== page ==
In this paper, we look at the role the SADC plays in democratic governance, zooming in on how civil society engages with the bloc and how such engagement can be strengthened, including through digital technologies. It complements case studies focusing on EAC and SADC.
We find that an additional non-state actors engagement mechanism, which has been under discussion for a while, could enhance civil society’s ability to cooperate with SADC, but it is unclear if and when the framework will be adopted. This leaves civil society to engage on an ad hoc basis, hindered by a lack of information on the community’s agenda, and facing questions of its own legitimacy and ability to structure itself.
A new framework on digital technology and some innovations may help to connect the regional and grassroots levels. But they are unlikely to bridge the gap between SADC and civil society without an overhaul of structures and changes in perceptions and practices at the level of the bloc, its member states and civil society itself.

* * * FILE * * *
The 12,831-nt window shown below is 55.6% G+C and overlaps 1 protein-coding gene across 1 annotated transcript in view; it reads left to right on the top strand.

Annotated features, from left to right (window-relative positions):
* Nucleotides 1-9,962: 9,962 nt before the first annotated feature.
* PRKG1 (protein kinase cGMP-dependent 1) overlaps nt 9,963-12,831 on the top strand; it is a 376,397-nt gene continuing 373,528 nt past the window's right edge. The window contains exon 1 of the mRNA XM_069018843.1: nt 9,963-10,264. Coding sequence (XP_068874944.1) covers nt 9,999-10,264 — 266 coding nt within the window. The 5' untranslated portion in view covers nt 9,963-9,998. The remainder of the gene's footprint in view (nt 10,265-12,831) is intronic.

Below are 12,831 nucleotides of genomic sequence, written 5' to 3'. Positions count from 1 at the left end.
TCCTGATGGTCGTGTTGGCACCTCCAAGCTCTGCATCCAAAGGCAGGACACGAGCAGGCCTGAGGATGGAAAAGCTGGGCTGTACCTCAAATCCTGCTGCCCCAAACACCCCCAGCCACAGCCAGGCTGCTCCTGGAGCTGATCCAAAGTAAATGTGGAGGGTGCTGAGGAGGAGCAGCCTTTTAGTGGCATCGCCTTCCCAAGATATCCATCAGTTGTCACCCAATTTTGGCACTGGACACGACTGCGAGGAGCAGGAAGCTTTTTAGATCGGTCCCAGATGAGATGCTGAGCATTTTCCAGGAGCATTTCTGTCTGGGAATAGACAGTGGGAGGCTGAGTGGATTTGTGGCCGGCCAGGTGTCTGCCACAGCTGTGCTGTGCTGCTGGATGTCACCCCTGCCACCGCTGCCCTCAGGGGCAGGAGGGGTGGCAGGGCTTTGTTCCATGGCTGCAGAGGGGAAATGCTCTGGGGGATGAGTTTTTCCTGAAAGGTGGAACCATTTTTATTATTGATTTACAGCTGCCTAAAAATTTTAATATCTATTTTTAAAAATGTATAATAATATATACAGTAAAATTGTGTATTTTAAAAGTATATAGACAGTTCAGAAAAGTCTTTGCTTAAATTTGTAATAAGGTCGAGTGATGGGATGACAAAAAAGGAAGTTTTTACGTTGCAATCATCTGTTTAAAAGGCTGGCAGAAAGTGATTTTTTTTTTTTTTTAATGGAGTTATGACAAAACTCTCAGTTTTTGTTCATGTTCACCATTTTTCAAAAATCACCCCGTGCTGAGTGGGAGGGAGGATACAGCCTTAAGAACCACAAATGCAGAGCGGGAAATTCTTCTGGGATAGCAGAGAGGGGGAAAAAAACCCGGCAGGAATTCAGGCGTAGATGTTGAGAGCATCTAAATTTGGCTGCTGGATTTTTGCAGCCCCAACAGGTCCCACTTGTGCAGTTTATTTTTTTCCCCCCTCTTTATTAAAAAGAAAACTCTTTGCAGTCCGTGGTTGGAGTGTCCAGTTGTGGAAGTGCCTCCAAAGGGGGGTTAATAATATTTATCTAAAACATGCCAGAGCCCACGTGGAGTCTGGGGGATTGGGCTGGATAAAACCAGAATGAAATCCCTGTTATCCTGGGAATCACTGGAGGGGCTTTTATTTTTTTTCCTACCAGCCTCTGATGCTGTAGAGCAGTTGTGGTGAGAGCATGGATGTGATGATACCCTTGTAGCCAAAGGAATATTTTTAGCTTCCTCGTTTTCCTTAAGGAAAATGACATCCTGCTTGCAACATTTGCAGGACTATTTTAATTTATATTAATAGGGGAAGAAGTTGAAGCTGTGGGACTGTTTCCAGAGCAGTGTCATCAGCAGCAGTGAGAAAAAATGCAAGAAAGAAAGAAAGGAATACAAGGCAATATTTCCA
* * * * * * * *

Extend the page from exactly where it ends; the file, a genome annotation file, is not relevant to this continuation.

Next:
About the Charter Project Africa
The Charter Project Africa is a pan-African project that focuses on the commitments contained in the African Charter on Democracy, Elections and Governance (ACDEG) – the African Union’s principal policy document for advancing democratic governance in African Union member states. The project promotes using civic technology to amplify citizens’ voices in African Union member states; Botswana Benin, Cabo Verde, Ethiopia, Kenya, Nigeria, Senegal, South Africa, Sudan, Tanzania, and Zambia – as well as at regional and continental level. DWF is implementing the Charter Project Africa in Southern Africa, targeting Botswana, South Africa, Tanzania and Zambia. The consortium comprises AfricTivistes, Code for Africa (CfA), Gorée Institute, European Centre for Development Policy Management (ECDPM) and European Partnership for Democracy (EPD). The project is made possible with the financial support of the European Union.